So, on a metaphorical level, Super Mario Bros. 2 was designed not to start with World 1, but Super Mario Bros. 1 World 9-1. There are no simple “tutorial” words in Super Mario Bros. 2, just militant turtles and twisting mazes. There are new mushrooms that do not grant Mario new abilities, but simply poison the plumber. Super Mario Bros. 2 is not only a game that requires you master Mario’s physics before you even pop the cartridge in your system, it is also a game that requires you memorize the intricacies of its often dubious world. Super Mario Bros. 1 disguised the length of a handful of castles with a looping maze that required a particular path, but Super Mario Bros. 2 habitually leans on warp pipes that will send Mario back to the start of a stage, or even the start of the game. Super Mario Bros. 2 requires dedication from its audience, and it makes absolutely no concessions for a novice player (give or take a secret way to earn a hundred lives within its opening level). You will lose all of your progress often and repeatedly, and only complete knowledge of the game will allow you to circumvent a frequent, inglorious Game Over.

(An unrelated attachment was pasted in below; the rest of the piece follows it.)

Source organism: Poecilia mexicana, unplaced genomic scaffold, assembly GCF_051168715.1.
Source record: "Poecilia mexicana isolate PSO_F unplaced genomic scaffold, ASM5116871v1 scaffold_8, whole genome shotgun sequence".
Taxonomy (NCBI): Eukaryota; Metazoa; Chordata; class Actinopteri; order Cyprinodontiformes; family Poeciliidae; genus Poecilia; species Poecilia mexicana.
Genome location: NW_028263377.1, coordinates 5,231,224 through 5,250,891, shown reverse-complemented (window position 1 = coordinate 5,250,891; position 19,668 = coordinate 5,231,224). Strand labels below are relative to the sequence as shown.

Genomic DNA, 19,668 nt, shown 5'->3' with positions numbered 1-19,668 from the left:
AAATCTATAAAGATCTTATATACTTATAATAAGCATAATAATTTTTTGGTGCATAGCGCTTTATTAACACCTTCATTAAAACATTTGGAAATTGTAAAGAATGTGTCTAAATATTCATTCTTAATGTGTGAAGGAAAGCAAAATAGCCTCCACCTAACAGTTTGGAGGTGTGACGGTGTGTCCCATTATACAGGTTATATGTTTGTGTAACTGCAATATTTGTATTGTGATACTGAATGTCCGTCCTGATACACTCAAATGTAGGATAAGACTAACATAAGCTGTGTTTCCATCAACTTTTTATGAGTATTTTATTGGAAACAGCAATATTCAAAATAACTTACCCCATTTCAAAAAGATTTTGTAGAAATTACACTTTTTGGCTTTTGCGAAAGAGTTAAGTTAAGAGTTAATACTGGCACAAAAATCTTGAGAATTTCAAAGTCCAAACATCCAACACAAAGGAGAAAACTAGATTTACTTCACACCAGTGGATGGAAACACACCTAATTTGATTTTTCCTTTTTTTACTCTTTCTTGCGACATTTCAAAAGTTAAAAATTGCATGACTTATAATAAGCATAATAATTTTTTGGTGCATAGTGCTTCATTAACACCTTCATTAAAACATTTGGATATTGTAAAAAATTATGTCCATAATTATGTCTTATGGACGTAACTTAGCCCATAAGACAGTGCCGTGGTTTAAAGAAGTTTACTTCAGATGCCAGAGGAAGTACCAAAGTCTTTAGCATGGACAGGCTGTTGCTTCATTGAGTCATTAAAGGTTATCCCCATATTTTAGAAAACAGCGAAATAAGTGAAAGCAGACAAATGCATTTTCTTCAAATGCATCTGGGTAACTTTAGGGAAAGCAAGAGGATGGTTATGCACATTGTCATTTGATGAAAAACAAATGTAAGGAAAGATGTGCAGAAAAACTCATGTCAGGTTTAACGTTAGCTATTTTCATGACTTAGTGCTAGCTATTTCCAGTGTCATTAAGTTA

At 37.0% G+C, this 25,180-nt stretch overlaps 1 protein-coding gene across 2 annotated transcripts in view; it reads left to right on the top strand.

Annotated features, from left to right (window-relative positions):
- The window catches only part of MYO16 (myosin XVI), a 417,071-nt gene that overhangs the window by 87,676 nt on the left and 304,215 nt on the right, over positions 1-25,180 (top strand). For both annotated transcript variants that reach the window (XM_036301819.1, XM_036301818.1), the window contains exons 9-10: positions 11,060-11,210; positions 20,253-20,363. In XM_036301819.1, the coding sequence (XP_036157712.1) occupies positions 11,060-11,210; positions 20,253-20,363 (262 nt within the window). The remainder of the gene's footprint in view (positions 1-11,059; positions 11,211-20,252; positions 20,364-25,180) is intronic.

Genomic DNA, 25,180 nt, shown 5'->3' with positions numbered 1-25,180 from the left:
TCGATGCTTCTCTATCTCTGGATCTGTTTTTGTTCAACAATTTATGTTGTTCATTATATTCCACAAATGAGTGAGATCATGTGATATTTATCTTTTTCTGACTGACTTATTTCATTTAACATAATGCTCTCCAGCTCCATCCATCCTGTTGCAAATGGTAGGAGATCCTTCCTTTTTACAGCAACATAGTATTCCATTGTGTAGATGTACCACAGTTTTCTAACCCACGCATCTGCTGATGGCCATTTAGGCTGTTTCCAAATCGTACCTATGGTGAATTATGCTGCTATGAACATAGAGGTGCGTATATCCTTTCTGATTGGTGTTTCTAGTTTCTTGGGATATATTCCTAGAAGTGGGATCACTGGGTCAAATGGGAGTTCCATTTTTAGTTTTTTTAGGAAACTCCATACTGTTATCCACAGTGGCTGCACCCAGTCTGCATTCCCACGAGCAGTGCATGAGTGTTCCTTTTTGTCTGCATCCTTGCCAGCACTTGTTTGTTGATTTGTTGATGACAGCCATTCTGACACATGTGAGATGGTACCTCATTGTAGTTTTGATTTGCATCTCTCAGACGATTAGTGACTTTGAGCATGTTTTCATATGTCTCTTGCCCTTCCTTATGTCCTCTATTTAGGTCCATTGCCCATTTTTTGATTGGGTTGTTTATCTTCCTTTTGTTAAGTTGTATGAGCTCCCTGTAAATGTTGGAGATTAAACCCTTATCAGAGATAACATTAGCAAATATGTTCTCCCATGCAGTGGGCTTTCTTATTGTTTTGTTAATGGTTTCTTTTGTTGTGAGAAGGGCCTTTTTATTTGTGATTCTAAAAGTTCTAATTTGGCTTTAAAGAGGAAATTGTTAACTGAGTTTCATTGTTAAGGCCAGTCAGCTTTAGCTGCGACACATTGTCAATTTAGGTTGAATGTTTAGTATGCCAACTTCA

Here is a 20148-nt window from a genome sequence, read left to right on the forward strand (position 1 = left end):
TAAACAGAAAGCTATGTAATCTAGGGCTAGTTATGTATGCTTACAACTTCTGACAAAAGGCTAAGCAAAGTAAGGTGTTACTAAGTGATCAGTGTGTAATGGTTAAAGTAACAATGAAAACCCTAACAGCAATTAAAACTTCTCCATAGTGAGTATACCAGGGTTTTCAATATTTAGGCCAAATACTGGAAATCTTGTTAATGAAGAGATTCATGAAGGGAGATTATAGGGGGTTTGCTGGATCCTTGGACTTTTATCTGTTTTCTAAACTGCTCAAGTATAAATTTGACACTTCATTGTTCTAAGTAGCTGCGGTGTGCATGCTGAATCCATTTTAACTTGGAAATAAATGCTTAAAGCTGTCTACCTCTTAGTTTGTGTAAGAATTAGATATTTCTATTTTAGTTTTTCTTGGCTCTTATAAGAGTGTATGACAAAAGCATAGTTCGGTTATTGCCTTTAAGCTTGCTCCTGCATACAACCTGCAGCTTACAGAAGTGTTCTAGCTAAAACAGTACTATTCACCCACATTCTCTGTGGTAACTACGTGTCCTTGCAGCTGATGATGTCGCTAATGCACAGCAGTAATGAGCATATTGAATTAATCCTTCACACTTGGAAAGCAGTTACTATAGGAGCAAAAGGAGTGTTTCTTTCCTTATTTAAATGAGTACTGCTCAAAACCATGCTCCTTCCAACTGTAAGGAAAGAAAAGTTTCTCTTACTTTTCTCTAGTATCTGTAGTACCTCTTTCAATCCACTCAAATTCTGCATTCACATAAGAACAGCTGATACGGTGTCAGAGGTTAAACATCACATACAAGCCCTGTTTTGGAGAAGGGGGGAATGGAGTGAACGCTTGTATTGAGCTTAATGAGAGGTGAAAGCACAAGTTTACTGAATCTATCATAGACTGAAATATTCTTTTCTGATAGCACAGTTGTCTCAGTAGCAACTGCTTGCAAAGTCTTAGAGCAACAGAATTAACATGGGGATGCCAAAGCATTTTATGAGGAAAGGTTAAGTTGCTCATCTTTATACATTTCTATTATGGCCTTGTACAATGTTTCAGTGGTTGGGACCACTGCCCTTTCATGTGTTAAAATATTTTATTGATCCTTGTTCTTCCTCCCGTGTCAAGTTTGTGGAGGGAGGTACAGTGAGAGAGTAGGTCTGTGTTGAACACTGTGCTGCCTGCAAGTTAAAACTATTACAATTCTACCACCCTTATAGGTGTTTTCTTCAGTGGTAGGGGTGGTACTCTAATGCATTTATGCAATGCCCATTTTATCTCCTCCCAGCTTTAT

This sucksIt seems the tipping point for this tale happened when Super Mario Bros. 2 was being exported to America. Howard Lincoln, a man who was responsible for play-testing games for American audiences, felt the game was too difficult, and would not play well with American audiences. He famously said of the game, “Not having fun is bad when you’re a company selling fun.” However, Lincoln’s protests were ignored. While there was brief discussion regarding “reskinning” another title as “Super Mario Bros. 2 USA”, Super Mario Bros. 2 was released as is, with no changes or tweaks made to the abhorrent difficulty of the game. America was going to face down its first poisonous mushroom, and it would not be left in the cold by its Japanese brothers.